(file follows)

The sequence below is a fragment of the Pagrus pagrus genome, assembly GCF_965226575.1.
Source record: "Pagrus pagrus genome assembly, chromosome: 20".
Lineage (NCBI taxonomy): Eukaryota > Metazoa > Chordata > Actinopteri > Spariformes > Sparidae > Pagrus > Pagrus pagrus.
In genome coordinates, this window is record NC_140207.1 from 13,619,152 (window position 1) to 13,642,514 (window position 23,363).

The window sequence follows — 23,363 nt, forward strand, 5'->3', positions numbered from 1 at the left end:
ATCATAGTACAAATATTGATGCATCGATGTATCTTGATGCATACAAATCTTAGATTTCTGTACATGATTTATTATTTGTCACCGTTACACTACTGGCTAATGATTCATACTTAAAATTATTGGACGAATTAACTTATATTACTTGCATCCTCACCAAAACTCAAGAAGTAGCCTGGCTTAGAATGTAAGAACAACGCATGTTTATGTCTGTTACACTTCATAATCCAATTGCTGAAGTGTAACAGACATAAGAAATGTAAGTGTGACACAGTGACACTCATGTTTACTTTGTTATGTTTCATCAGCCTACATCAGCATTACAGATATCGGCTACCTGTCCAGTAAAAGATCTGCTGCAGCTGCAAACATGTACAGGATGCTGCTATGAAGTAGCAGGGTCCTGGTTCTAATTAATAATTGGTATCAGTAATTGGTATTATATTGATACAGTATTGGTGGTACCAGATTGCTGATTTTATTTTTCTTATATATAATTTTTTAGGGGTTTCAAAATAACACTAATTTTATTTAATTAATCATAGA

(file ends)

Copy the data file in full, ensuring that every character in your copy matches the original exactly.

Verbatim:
The sequence below is a fragment of the Pagrus pagrus genome, assembly GCF_965226575.1.
Source record: "Pagrus pagrus genome assembly, chromosome: 20".
Lineage (NCBI taxonomy): Eukaryota > Metazoa > Chordata > Actinopteri > Spariformes > Sparidae > Pagrus > Pagrus pagrus.
In genome coordinates, this window is record NC_140207.1 from 13,619,152 (window position 1) to 13,642,514 (window position 23,363).

The window sequence follows — 23,363 nt, forward strand, 5'->3', positions numbered from 1 at the left end:
ATCATAGTACAAATATTGATGCATCGATGTATCTTGATGCATACAAATCTTAGATTTCTGTACATGATTTATTATTTGTCACCGTTACACTACTGGCTAATGATTCATACTTAAAATTATTGGACGAATTAACTTATATTACTTGCATCCTCACCAAAACTCAAGAAGTAGCCTGGCTTAGAATGTAAGAACAACGCATGTTTATGTCTGTTACACTTCATAATCCAATTGCTGAAGTGTAACAGACATAAGAAATGTAAGTGTGACACAGTGACACTCATGTTTACTTTGTTATGTTTCATCAGCCTACATCAGCATTACAGATATCGGCTACCTGTCCAGTAAAAGATCTGCTGCAGCTGCAAACATGTACAGGATGCTGCTATGAAGTAGCAGGGTCCTGGTTCTAATTAATAATTGGTATCAGTAATTGGTATTATATTGATACAGTATTGGTGGTACCAGATTGCTGATTTTATTTTTCTTATATATAATTTTTTAGGGGTTTCAAAATAACACTAATTTTATTTAATTAATCATAGA